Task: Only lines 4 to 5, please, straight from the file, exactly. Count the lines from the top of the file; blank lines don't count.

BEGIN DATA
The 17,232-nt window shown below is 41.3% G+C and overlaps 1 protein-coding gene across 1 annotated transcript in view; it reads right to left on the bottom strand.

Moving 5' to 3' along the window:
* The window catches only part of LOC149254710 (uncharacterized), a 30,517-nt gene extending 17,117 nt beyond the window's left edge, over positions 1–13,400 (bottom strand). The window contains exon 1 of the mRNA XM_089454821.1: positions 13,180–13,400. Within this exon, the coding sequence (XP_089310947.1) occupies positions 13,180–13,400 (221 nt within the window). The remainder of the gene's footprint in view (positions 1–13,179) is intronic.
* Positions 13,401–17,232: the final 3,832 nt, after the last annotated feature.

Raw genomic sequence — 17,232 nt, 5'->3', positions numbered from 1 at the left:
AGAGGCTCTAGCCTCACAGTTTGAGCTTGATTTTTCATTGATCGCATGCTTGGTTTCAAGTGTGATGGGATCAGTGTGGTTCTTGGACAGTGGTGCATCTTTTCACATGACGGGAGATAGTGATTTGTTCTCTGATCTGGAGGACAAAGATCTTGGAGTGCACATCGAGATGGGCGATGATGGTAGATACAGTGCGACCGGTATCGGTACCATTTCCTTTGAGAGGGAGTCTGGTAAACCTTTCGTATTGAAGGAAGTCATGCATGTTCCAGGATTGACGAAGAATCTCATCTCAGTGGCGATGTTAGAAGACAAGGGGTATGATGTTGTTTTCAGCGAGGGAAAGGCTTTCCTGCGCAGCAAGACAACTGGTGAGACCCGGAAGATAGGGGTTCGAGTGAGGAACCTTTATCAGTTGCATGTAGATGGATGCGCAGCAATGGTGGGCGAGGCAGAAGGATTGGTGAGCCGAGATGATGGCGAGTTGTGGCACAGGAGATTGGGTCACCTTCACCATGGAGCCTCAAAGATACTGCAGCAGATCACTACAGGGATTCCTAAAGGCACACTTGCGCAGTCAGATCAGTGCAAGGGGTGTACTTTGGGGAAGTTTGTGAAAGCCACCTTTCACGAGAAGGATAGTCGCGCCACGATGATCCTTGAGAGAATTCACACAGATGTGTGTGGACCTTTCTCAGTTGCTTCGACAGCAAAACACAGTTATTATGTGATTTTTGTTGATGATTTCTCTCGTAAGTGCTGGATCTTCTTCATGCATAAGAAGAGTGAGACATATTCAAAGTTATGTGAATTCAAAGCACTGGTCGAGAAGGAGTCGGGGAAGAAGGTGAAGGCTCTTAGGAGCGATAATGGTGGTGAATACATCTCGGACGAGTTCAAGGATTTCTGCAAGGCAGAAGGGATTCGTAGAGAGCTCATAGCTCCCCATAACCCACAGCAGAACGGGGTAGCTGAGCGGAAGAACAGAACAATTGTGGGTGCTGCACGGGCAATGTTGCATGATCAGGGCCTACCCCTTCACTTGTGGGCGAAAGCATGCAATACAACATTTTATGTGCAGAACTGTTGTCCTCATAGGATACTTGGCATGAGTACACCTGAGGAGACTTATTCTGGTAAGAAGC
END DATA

* Positions 13,401–17,232: the final 3,832 nt, after the last annotated feature.

Raw genomic sequence — 17,232 nt, 5'->3', positions numbered from 1 at the left: